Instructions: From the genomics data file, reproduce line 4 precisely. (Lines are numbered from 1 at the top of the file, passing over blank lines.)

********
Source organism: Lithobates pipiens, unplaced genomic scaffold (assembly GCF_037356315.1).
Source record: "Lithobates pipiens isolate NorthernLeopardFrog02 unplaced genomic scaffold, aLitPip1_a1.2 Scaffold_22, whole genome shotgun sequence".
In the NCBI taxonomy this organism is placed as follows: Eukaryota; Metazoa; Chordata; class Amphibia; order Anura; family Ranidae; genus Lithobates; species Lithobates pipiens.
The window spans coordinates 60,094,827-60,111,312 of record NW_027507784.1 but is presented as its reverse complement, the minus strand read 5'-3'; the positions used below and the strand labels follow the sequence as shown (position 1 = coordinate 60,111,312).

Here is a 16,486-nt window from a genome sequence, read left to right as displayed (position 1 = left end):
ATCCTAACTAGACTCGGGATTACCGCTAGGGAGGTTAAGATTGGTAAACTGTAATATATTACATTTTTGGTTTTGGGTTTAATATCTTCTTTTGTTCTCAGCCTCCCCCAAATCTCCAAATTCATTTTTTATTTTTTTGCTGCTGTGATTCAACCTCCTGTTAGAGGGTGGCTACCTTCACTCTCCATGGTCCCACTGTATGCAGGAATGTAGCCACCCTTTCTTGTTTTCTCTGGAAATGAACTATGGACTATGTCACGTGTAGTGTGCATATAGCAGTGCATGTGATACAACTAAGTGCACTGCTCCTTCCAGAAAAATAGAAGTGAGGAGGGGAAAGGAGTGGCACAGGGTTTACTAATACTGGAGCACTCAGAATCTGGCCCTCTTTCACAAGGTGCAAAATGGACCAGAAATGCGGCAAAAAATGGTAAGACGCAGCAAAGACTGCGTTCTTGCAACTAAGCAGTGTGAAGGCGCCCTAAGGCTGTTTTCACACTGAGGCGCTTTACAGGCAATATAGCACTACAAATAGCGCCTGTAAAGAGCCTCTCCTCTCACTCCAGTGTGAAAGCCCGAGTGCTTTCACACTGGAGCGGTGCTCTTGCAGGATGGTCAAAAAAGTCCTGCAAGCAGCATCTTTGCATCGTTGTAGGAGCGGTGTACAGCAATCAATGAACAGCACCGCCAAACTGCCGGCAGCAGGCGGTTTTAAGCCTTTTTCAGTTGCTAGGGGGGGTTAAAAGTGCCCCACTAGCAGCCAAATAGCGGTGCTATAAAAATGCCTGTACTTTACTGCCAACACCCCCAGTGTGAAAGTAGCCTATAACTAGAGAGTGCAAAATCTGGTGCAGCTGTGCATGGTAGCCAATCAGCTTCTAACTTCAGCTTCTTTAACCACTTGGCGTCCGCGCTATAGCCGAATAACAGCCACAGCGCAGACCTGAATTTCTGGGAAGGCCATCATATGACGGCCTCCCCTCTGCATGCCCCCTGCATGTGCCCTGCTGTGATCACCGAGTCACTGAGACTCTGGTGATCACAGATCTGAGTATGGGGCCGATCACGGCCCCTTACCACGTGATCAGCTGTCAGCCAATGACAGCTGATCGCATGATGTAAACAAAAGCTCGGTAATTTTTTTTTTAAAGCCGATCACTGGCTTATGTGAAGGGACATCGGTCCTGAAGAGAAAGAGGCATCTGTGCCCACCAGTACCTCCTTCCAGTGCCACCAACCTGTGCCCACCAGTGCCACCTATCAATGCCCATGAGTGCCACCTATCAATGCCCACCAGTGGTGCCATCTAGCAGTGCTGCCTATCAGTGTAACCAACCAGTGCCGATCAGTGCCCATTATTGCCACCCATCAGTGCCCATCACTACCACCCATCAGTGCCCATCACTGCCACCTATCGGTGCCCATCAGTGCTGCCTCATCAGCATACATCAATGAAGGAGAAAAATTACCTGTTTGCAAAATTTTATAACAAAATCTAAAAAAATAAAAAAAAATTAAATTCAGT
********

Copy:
The window spans coordinates 60,094,827-60,111,312 of record NW_027507784.1 but is presented as its reverse complement, the minus strand read 5'-3'; the positions used below and the strand labels follow the sequence as shown (position 1 = coordinate 60,111,312).